Here in Illinois the early fathers fought the good fight and gained the victory. In 1824, the free men of our State determined that those beautiful groves should never reëcho the dirge of one who has no title to himself. By their resolute determination, the winds that sweep across our broad prairies shall never cool the parched brow, nor shall the unfettered streams that bring joy and gladness to our free soil water the tired feet, of a slave; but so long as those heavenly breezes and sparkling streams bless the land, or the groves and their fragrance or memory remain, the humanity to which they minister shall be forever free! Can we as Christian men, and strong and free ourselves, wield the sledge or hold the iron which is to manacle anew an already oppressed race? “ Woe unto them,” it is written, “that decree unrighteous decrees and that write grievousness which they have prescribed.” Can we afford to sin any more deeply against human liberty?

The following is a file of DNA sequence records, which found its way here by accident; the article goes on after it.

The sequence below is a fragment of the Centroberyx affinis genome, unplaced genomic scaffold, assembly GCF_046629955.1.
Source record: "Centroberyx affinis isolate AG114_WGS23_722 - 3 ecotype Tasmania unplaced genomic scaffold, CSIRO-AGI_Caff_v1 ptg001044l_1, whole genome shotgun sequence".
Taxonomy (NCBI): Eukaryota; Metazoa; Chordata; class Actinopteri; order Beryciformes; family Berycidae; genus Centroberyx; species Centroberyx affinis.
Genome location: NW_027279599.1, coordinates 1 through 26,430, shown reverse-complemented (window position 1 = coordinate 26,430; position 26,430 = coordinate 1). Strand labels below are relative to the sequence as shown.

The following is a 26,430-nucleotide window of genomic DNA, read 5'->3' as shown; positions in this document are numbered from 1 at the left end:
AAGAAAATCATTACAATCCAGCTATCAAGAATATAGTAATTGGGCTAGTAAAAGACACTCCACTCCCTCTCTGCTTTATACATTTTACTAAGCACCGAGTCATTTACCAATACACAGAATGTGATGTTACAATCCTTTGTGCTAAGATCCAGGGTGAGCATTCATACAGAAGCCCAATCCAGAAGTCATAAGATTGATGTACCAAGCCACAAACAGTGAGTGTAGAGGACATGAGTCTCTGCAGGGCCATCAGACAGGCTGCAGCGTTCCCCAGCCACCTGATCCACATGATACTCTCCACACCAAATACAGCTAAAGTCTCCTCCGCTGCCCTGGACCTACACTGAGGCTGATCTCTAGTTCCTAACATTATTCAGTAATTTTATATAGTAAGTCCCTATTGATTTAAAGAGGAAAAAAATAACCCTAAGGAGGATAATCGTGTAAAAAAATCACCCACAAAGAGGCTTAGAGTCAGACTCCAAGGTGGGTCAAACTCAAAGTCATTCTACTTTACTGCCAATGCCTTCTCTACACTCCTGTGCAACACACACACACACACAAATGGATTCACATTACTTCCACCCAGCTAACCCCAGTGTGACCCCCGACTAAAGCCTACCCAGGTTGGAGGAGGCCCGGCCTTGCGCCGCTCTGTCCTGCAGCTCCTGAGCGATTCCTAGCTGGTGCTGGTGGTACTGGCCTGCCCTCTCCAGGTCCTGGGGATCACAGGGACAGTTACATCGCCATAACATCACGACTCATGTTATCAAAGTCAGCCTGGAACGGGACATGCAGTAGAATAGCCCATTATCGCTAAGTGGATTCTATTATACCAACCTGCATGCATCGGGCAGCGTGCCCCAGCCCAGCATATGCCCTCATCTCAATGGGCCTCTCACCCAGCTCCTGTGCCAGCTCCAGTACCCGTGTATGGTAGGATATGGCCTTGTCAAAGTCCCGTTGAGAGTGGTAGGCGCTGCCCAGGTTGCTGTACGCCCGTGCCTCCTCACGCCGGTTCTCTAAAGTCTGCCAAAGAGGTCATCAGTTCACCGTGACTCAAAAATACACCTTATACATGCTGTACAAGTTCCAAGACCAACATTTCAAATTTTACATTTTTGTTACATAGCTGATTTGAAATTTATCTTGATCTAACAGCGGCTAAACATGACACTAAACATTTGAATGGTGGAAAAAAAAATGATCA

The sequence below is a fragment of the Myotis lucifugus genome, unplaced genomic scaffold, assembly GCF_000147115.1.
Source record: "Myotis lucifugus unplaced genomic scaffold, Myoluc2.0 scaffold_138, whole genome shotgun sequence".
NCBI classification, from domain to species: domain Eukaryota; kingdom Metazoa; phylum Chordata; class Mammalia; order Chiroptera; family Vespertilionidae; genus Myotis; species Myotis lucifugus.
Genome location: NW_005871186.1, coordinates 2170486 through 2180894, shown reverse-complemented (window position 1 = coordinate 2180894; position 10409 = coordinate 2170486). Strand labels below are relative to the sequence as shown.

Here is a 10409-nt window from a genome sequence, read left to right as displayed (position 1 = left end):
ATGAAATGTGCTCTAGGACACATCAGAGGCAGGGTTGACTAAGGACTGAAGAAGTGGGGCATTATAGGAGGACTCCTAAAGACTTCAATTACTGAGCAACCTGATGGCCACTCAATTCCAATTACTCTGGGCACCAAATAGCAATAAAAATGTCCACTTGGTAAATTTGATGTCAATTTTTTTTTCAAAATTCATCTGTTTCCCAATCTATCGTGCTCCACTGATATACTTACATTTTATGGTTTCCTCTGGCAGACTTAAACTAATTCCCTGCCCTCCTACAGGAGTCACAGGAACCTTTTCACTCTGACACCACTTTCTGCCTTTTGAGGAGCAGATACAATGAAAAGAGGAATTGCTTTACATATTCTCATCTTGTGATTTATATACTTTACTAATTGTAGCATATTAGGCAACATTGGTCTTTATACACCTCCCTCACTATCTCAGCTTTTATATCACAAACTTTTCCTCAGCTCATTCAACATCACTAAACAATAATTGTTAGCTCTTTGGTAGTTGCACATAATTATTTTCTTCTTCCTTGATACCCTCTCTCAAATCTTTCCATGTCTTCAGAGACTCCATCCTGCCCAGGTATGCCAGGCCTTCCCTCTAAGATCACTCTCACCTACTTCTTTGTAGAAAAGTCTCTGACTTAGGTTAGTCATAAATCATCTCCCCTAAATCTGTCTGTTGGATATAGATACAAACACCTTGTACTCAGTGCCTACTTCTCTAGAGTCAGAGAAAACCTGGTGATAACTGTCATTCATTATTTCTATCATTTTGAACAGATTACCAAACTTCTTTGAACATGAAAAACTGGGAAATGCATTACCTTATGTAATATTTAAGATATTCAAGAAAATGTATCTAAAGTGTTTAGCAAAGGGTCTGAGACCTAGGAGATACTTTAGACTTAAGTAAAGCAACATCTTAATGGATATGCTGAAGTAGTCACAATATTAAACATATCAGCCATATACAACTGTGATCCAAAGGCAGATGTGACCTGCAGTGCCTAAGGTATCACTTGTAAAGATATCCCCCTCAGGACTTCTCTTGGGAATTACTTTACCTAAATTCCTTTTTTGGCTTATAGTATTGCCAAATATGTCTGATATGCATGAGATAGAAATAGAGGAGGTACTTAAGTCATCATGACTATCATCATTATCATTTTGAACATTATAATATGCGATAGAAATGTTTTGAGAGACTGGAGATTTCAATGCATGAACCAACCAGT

We have made a good beginning here to-day. While extremists may find fault with the moderation of our platform, they should recollect that “the battle is not always to the strong, nor the race to the swift." We shall grow strong by calmness and moderation, we shall grow strong by the violence and injustice of our adversaries; and, unless truth be a mockery and justice a hollow lie, we shall be in the majority after a while. The battle of freedom is to be fought out on principle. Slavery is a violation of the eternal right. We have temporized with it from the necessities of our condition, but as sure as God reigns and school children read, that black, foul lie can never be consecrated into God's hallowed truth. I will not say that we may not sooner or later be compelled to meet force by force, but the time has not yet come; and, if we are true to ourselves, may never come. Do not mistake that the ballot is stronger than the bullet. Therefore let the legions of slavery use bullets; but let us wait patiently and fire ballots at them in return. Let us appeal to the sense and patriotism of the people. There is both a power and a magic in popular opinion. To that let us now appeal; and, while, in all probability, no resort to force will be needed, our moderation and forbearance will stand us in good stead when, if ever, we must make an appeal to battle and to the God of hosts.